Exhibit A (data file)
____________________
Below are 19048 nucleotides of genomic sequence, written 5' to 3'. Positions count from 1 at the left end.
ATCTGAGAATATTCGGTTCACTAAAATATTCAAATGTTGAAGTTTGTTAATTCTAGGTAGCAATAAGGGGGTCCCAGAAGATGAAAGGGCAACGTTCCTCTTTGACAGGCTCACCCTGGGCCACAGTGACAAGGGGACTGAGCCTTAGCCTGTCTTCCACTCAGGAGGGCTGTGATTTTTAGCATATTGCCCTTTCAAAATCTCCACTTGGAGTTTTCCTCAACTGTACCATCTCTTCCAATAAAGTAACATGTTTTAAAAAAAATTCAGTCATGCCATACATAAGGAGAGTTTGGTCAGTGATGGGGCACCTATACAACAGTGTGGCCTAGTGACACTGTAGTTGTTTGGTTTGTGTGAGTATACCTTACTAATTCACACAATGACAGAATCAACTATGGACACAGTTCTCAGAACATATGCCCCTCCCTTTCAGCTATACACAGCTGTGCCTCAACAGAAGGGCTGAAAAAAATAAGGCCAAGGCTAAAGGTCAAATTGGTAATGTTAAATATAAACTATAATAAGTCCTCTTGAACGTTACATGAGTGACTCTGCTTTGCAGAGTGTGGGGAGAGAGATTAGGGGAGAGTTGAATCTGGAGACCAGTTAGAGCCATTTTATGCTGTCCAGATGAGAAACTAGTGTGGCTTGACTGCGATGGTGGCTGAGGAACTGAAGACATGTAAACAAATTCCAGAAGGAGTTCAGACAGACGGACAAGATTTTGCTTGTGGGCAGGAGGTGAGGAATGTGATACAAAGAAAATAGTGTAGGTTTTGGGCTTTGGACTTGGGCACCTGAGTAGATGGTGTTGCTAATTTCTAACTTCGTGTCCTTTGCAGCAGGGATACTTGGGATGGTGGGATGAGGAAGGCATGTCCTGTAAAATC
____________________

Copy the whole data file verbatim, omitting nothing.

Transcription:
Below are 19048 nucleotides of genomic sequence, written 5' to 3'. Positions count from 1 at the left end.
ATCTGAGAATATTCGGTTCACTAAAATATTCAAATGTTGAAGTTTGTTAATTCTAGGTAGCAATAAGGGGGTCCCAGAAGATGAAAGGGCAACGTTCCTCTTTGACAGGCTCACCCTGGGCCACAGTGACAAGGGGACTGAGCCTTAGCCTGTCTTCCACTCAGGAGGGCTGTGATTTTTAGCATATTGCCCTTTCAAAATCTCCACTTGGAGTTTTCCTCAACTGTACCATCTCTTCCAATAAAGTAACATGTTTTAAAAAAAATTCAGTCATGCCATACATAAGGAGAGTTTGGTCAGTGATGGGGCACCTATACAACAGTGTGGCCTAGTGACACTGTAGTTGTTTGGTTTGTGTGAGTATACCTTACTAATTCACACAATGACAGAATCAACTATGGACACAGTTCTCAGAACATATGCCCCTCCCTTTCAGCTATACACAGCTGTGCCTCAACAGAAGGGCTGAAAAAAATAAGGCCAAGGCTAAAGGTCAAATTGGTAATGTTAAATATAAACTATAATAAGTCCTCTTGAACGTTACATGAGTGACTCTGCTTTGCAGAGTGTGGGGAGAGAGATTAGGGGAGAGTTGAATCTGGAGACCAGTTAGAGCCATTTTATGCTGTCCAGATGAGAAACTAGTGTGGCTTGACTGCGATGGTGGCTGAGGAACTGAAGACATGTAAACAAATTCCAGAAGGAGTTCAGACAGACGGACAAGATTTTGCTTGTGGGCAGGAGGTGAGGAATGTGATACAAAGAAAATAGTGTAGGTTTTGGGCTTTGGACTTGGGCACCTGAGTAGATGGTGTTGCTAATTTCTAACTTCGTGTCCTTTGCAGCAGGGATACTTGGGATGGTGGGATGAGGAAGGCATGTCCTGTAAAATC